Planning theory has acknowledged the relatively greater importance of local scale planning to achieve equity goals, and how active public participation is imperative for that. Planners must go beyond municipal politics and ground planning into actual social movements/struggles for social identity and/or rights.
Thus far, two things have been explained: one, the motivation for resource access prompted many an insurgent movement in the countries of the Global South, and two, the dynamic social structure of any collective makes it important to legitimize active citizen participation that can take the form of an insurgency.
Now for examples of radical, insurgent movements for public access to resources that occurred within the countries of the Global South, and also examples of those that crossed boundaries.
CASE 1: Bolivian water wars
An example of incorporating insurgency in planning is with the case of water privatization in Cochabamba, Bolivia. In a series of protests for a lengthy period of time, involving injuries and an unfortunate teenage fatality, the residents of the town ousted the multinational giant Bechtel from the region, succeeding at preventing water privatization that was costing them far more than they could earn. Kohl and Farthing (2008) talked about the prescriptions of decentralization in policy that were happening in Bolivia, “spaces” that were used by the marginalized citizens to gather momentum for their movement, while also “creating new expectations of the state”. In a way, grassroots movements become self-assured in challenging municipal authorities, so new leadership gets the opportunity to thrive. Movements sometimes mobilize to the point where consequences occur at a national scale, and the “new leadership” might find a way into the political machinery, perhaps at the scale of municipal governance.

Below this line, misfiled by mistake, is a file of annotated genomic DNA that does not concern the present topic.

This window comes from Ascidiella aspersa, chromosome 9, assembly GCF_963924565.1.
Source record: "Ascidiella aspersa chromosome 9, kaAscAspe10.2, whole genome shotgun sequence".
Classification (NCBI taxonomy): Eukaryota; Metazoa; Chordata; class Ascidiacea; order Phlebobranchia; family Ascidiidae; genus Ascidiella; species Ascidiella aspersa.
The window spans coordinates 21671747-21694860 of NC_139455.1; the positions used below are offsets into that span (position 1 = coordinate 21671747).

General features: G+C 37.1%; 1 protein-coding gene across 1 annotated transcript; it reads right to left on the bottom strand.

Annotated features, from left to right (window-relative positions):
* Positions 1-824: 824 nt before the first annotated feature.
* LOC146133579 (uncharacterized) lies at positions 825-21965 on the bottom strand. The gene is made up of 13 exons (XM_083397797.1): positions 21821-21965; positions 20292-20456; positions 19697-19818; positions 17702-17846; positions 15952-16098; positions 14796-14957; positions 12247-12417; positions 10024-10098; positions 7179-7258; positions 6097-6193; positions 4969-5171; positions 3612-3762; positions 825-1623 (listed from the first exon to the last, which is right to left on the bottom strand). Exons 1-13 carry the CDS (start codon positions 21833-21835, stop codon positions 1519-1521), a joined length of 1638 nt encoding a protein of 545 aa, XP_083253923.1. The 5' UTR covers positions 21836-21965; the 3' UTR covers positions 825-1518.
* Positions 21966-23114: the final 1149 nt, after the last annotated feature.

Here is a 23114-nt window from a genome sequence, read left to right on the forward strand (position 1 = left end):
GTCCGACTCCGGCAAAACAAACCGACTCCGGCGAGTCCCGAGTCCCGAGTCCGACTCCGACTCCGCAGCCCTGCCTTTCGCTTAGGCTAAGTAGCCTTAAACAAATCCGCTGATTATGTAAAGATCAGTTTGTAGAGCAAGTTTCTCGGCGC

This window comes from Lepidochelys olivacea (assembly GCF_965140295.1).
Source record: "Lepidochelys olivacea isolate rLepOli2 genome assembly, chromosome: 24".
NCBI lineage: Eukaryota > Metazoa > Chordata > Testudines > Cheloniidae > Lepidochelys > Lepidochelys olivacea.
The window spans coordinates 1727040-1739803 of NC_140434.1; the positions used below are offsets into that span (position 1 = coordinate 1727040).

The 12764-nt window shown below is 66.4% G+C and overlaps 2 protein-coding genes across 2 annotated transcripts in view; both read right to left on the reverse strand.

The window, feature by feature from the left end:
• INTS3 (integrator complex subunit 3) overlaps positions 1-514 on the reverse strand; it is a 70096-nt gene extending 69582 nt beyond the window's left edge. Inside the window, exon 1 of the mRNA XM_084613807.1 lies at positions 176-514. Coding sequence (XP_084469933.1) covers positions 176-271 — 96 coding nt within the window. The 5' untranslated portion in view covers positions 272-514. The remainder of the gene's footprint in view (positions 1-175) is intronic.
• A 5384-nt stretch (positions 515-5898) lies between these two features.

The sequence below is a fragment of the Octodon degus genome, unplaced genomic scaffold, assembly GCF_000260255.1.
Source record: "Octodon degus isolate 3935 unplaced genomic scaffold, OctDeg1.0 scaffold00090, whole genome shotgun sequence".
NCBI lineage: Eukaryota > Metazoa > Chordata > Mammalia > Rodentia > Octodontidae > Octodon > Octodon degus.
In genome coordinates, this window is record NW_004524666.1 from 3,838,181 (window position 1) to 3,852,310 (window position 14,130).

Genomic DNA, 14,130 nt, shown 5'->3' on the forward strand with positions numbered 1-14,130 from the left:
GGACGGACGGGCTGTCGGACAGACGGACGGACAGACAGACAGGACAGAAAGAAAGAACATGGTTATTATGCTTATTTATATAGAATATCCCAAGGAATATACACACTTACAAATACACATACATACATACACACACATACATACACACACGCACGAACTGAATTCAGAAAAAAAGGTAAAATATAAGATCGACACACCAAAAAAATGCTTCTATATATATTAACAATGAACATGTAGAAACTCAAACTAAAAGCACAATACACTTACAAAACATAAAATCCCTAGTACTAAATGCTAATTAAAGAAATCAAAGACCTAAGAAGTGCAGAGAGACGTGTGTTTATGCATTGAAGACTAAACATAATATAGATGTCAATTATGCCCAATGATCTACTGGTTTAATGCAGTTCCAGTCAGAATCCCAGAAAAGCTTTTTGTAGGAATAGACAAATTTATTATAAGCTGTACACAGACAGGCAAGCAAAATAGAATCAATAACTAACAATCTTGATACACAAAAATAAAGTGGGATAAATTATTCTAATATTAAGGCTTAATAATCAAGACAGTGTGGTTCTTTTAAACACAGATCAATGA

CASE 2: Cape Town and Chicago Anti-Eviction Campaigns
The Western Cape Anti-Eviction Campaign, aimed at fighting evictions and the associated issue of access to electricity, health and water, sprung up in post-apartheid South Africa. The campaign inspired the Chicago AEC and the Take Back the Land campaign in Miami. In writing about the implications that this campaign had for planning, Faranak Miraftab and Shana Wills (2003) referred to the withdrawal of state responsibility for provision of public services resulting in an increased participation of non-governmental entities, be it private firms or NGOs or civil society organizations. As mentioned previously, this decentralization was inherent in the case of Cochabamba as well. If the state expected to withdraw from these responsibilities for reasons of efficiency or otherwise, then there had to be an alternative. The options were that of municipal responsibility or privatization, and the latter was rejected vociferously by citizens. With the Western Cape AEC as well, citizens were claiming rights to what they had helped build in the pre-Apartheid period. In this sense, there were parallels between the two cases. Both movements employed the decentralization policy prescriptions and the resulting state withdrawal from service provision to fuel their logic of stepping in and making their own arrangements. And this was particularly necessary when the alternative stripped them of their rights to basic services and public resources.
There are differences between the two cases. In the case of Bolivia, a thriving multinational corporation and its plans to privatize access to water were propelled out of the country despite the attempts of the national government to curb the insurgency. In the second case, a struggle for rights to a home and basic public services in post-apartheid South Africa inspired two massive anti-eviction campaigns in the US. Both examples show how different the outcomes of transnational planning can be. And yet both also show how insurgent participation can, and should, be incorporated into planning.